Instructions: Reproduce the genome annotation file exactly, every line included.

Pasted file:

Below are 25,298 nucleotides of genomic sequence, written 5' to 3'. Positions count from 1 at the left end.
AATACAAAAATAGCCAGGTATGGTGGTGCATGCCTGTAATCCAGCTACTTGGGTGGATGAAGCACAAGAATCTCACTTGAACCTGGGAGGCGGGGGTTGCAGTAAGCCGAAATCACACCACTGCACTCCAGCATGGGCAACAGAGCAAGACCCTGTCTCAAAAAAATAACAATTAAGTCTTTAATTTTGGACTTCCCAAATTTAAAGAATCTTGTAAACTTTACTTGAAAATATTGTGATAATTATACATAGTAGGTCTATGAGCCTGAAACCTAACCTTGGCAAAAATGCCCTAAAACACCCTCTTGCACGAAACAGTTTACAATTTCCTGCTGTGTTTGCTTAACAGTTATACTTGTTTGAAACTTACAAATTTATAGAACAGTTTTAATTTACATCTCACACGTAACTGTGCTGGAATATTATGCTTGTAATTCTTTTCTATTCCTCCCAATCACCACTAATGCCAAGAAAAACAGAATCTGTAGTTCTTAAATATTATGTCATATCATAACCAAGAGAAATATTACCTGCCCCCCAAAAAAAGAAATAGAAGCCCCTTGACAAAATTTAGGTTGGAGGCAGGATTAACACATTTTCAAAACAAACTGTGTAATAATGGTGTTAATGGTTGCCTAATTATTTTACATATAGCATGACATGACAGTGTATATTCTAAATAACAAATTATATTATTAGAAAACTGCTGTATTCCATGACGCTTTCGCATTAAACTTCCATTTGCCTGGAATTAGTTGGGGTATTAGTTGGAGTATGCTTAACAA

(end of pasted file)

Below are 25,298 nucleotides of genomic sequence, written 5' to 3'. Positions count from 1 at the left end.
AATACAAAAATAGCCAGGTATGGTGGTGCATGCCTGTAATCCAGCTACTTGGGTGGATGAAGCACAAGAATCTCACTTGAACCTGGGAGGCGGGGGTTGCAGTAAGCCGAAATCACACCACTGCACTCCAGCATGGGCAACAGAGCAAGACCCTGTCTCAAAAAAATAACAATTAAGTCTTTAATTTTGGACTTCCCAAATTTAAAGAATCTTGTAAACTTTACTTGAAAATATTGTGATAATTATACATAGTAGGTCTATGAGCCTGAAACCTAACCTTGGCAAAAATGCCCTAAAACACCCTCTTGCACGAAACAGTTTACAATTTCCTGCTGTGTTTGCTTAACAGTTATACTTGTTTGAAACTTACAAATTTATAGAACAGTTTTAATTTACATCTCACACGTAACTGTGCTGGAATATTATGCTTGTAATTCTTTTCTATTCCTCCCAATCACCACTAATGCCAAGAAAAACAGAATCTGTAGTTCTTAAATATTATGTCATATCATAACCAAGAGAAATATTACCTGCCCCCCAAAAAAAGAAATAGAAGCCCCTTGACAAAATTTAGGTTGGAGGCAGGATTAACACATTTTCAAAACAAACTGTGTAATAATGGTGTTAATGGTTGCCTAATTATTTTACATATAGCATGACATGACAGTGTATATTCTAAATAACAAATTATATTATTAGAAAACTGCTGTATTCCATGACGCTTTCGCATTAAACTTCCATTTGCCTGGAATTAGTTGGGGTATTAGTTGGAGTATGCTTAACAA